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The Chicago gangster and target of the St. Valentine's Day Massacre adds his very rare signature of "George Moran" to this petition in 1938. Documents signed by Moran with his birth name are extremely scarce in the public market.

Sale Price $4,675.00

Reg. $5,500.00

Condition: fine condition
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The Chicago gangster and target of the St. Valentine's Day Massacre adds his very rare signature of "George Moran" to this petition in 1938. Documents signed by Moran with his birth name are extremely scarce in the public market.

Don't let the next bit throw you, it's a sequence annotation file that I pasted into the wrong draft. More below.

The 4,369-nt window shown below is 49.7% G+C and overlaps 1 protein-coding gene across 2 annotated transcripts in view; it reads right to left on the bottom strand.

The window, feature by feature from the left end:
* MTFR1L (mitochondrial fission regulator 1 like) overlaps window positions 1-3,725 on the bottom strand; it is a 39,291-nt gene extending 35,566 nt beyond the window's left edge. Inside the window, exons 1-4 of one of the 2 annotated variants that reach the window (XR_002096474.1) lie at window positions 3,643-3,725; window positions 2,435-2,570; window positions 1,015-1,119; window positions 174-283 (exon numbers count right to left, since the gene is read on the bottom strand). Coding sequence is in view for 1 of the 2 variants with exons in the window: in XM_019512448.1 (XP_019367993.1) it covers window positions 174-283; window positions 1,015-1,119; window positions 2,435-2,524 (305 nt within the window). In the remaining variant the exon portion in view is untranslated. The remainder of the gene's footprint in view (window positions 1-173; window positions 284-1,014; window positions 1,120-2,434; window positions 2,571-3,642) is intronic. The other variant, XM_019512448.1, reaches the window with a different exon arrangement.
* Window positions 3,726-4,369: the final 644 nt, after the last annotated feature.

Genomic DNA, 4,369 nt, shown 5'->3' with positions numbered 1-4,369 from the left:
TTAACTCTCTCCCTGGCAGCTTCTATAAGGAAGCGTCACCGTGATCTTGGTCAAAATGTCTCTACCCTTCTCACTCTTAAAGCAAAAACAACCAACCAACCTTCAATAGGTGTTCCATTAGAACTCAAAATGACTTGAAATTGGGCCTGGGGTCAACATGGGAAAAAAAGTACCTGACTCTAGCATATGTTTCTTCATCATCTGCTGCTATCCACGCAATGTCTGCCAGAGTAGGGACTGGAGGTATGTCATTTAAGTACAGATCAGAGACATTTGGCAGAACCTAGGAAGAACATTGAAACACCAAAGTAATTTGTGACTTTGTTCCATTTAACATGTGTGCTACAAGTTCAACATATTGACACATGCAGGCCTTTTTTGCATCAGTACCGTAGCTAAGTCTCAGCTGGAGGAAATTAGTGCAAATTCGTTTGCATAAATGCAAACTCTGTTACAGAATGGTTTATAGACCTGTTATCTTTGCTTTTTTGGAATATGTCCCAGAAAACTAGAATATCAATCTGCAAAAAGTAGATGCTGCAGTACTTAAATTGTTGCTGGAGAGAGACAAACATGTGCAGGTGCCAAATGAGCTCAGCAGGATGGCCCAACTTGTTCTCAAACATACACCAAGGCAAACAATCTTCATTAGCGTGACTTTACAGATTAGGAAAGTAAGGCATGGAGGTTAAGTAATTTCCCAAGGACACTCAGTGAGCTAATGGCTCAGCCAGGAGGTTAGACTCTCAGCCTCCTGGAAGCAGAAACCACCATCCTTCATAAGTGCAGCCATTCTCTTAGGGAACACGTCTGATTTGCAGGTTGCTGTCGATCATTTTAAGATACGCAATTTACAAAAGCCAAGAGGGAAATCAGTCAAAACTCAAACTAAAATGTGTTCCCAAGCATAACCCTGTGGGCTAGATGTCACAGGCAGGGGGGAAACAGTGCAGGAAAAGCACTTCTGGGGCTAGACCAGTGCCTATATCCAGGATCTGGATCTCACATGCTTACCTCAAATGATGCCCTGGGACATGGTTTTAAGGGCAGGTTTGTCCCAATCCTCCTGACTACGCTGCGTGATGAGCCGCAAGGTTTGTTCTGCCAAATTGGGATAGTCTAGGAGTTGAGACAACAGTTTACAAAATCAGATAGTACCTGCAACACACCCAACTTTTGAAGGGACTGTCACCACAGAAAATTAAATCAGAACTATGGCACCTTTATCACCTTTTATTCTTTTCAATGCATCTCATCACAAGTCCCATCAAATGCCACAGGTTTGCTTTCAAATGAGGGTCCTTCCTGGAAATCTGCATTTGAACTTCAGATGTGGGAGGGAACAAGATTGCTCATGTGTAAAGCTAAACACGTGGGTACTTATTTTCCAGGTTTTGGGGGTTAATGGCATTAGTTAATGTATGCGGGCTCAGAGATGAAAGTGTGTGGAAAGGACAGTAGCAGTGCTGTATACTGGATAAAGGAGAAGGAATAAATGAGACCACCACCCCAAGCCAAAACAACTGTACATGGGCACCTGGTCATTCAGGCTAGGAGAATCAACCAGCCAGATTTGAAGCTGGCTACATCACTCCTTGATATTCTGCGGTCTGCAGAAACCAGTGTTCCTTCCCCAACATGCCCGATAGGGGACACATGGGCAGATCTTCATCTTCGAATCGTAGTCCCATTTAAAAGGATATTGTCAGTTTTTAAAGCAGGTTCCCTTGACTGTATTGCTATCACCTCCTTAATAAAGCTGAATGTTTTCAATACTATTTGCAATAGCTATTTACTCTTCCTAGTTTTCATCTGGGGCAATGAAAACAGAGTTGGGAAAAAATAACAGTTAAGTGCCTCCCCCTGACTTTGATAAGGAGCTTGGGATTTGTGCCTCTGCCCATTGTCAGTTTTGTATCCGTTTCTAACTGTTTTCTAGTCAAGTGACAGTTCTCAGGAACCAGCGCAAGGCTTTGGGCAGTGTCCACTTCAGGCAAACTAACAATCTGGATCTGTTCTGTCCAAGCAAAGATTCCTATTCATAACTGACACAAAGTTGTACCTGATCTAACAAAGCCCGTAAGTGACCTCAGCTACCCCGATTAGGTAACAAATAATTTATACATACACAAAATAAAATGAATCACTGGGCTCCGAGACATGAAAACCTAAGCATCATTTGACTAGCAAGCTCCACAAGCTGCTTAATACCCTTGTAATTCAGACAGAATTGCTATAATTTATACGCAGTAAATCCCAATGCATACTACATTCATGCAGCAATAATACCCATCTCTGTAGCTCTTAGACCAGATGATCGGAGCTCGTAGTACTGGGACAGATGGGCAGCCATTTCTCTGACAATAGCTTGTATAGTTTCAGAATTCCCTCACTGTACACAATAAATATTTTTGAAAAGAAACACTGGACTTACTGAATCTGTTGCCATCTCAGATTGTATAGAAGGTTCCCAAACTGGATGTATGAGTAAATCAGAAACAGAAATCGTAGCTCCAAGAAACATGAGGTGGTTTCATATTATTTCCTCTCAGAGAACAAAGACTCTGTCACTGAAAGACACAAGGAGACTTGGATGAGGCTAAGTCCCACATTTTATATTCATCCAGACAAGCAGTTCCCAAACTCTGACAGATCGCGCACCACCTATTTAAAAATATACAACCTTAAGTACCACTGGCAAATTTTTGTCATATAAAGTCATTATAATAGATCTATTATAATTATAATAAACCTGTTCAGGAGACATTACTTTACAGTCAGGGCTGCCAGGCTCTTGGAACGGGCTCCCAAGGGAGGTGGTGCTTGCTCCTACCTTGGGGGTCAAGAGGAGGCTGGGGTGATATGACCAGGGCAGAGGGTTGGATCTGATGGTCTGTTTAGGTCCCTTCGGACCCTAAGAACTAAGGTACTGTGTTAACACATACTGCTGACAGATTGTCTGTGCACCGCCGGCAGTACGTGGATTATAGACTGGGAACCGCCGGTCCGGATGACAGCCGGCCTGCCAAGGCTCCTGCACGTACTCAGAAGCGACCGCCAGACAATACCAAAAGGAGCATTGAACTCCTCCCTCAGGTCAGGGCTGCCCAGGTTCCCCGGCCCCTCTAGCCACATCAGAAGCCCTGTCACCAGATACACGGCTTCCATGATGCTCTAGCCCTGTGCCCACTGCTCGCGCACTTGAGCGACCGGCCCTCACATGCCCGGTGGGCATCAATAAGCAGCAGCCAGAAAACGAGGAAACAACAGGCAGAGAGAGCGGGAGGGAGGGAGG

Document signed "George Moran" and by "Lillian E. Cohen" as Notary Public. 1 page, 8x3¾ (visible), framed to 29x19 with b/w photos of Moran and the aftermath of the St. Valentine's Day Massacre and a 5x8 bio plate. November 28, 1938. In full: "GEORGE MORAN being first duly sworn, states that he has read the above and foregoing petition, signed by him, and that the same is true except for those matters stated by him to be upon information and belief, and that as to those matters this affiant states that he believes them to be true." This document appears to be related to a forgery trial that, according to the Nov. 28, 1938, Chicago Daily Tribune, included Moran and nine other defendants. Moran was accused of forging American Express checks, New York Central railroad bonds and cigarette revenue stamps. The trial started on Jan. 4, 1939 and, 16 days later, the jury found Moran not guilty. Moran (1893-1957, born George Moran in St. Paul, Minnesota) had committed more than 20 known burglaries and was imprisoned three times before he was 21. He became the head of Dion O'Bannion's North Side gang in Chicago in 1926. It was hard to find a mob shoot-out in the 1920s in which Moran was not a leading player. For three years, Moran's gang and Al Capone's gang were bloody adversaries. Their rivalry climaxed on February 14, 1929 in a garage at 2122 North Clark Street. Capone had a gangster from Detroit set up a deal for a quantity of recently hijacked liquor to be picked up by Moran and his gang at a Chicago garage. Capone's gang acquired a police paddy wagon and police uniforms and pulled up in front of the garage. Two of his men were dressed in the uniforms; the others were in long coats, looking like detectives. They charged into the building just as the police would have done in a raid. (The 18th Amendment prohibited the "manufacture, sale or transportation of intoxicating liquors") Inside the garage were six members of Moran's gang and an optometrist who picked a bad day to visit. All seven men were told to stand up and face the wall, ostensibly for a pat-down search for weapons and identification. Two of Capone's men then opened fire with Thompson submachine guns ("tommy guns"). The two dressed as policemen then marched the plain clothed members of their gang out of the garage with their hands raised as if they were under arrest. They all got into the police wagon and drove off. Moran had been late getting up that morning and he and two others were just rounding the corner when the police wagon rolled up. Figuring the police were there for a routine bust, they stayed out of sight waiting for the police to leave. When the machine guns opened fire, Moran and his friends left. When Moran was later picked up for questioning, he said: "Only Capone kills like that." Capone, in Florida at his beachfront condo at the time, denied all knowledge of the hit, which became known as the St. Valentine's Day Massacre. Although unnerved by the slaughter of his men, Moran refused to turn from his brutal lifestyle. In 1936, just two years before signing this legal document, Moran and his men entered a Chicago bowling alley and cold-bloodedly killed "Machine Gun" Jack McGurn, the man who had organized and executed the Valentine's Day carnage. In the 1930s, however, Moran's power began to wane, even though Capone was then in jail. Moran eventually moved to Ohio, where he was arrested in 1946 for robbing a bank messenger of $10,000. He was convicted and sentenced to ten years. After his release in 1956, Moran was again arrested for an earlier bank raid and sent to the U.S. Penitentiary in Leavenworth, Kansas, where he died of lung cancer in 1957. Document is lightly toned and has random ink stains. Otherwise in fine condition. Frame has light dents and scuffs. Framed to an overall size of 29x19.

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